Letters from the November 10, 2007, issue of Science News

Thinking it through

Bjorn Merker says that “the tacit consensus concerning the cerebral cortex as the ‘organ of consciousness’ … may in fact be seriously in error” (“Consciousness in the Raw,” SN: 9/15/07, p. 170). But the real tacit consensus is that the cerebral cortex is the organ of conceptual consciousness, of thinking and reasoning, and that is not challenged by studies that identify the brain stem as orchestrating the basis of awareness. Awareness per se isn’t the same thing as conceptual awareness.

Tibor R. Machan
Silverado, Calif.

Merker argues that basic forms of thinking and reasoning occur in primary consciousness.—B. Bower

Pride and privilege

Other than people with HIV or AIDS, the prime model for a group overrepresented among those taking the option of physician-assisted suicide (“No Slippery Slope,” SN: 10/6/07, p. 212) would appear to be educated, insured, financially comfortable, psychologically fit, nondisabled white males between the ages of 21 and 80. Perhaps the research simply demonstrates that we are loath to yield control, even in death.

William Mock
Chicago, Ill.

Unclear advice?

A researcher cited in “Exhaust fumes might threaten people’s hearts” (SN: 9/29/07, p. 205) recommends that people at risk of heart attack should avoid exercising outdoors on highly polluted days. What an odd conclusion, on two counts: First, that avoidance, instead of elimination of the poison from the air we breathe, is the recommended course of action; and second, that only “at risk” people need take any special action regarding diesel pollution.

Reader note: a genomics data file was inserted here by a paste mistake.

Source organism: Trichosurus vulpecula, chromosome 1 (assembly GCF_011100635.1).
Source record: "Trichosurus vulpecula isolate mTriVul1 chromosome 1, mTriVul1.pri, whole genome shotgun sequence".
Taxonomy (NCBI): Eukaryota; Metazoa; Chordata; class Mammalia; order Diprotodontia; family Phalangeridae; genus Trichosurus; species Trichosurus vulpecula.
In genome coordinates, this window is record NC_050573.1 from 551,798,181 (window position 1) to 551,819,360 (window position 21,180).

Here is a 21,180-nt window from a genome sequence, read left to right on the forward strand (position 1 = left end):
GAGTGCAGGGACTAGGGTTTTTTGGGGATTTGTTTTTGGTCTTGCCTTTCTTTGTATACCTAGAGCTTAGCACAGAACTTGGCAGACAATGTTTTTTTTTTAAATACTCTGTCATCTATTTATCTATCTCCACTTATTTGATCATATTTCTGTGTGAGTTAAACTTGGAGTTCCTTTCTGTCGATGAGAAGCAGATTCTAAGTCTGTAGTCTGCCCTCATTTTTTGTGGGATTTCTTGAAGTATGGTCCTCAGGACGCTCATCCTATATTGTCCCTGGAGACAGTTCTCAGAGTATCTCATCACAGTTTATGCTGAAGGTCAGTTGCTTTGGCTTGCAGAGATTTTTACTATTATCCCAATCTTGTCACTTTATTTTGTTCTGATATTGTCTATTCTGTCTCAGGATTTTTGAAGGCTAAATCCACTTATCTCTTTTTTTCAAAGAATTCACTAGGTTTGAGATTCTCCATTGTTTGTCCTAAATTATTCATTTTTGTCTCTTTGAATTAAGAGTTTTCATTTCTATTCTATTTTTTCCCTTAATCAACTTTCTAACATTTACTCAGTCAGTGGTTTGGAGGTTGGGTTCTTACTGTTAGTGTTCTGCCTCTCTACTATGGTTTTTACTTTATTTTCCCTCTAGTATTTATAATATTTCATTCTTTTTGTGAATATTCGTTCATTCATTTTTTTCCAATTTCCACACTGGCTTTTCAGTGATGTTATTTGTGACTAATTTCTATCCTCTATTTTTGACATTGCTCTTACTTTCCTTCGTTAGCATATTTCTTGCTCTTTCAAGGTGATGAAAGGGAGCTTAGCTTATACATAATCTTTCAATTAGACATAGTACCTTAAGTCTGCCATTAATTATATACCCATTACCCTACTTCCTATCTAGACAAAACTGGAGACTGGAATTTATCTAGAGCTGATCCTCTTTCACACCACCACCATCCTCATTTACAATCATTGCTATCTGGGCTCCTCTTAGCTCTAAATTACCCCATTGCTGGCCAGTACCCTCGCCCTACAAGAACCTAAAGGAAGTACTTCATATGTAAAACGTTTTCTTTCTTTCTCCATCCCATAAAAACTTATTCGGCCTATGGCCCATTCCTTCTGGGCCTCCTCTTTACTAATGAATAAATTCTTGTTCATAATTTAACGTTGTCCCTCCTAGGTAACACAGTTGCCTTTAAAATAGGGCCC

George Cammarota
San Jose, Calif.

No, the other one

My cat has been doing for years what scientists at the University of St. Andrews reported of orangutans: motioning for healthy portions of their favorite foods (“Orangutans hand it to researchers,” SN: 9/8/07, p. 158). Except that four tins of cat food later, my cat is still motioning “Not that kind, wrong flavor.”

Sally Young
Newport News, Va.

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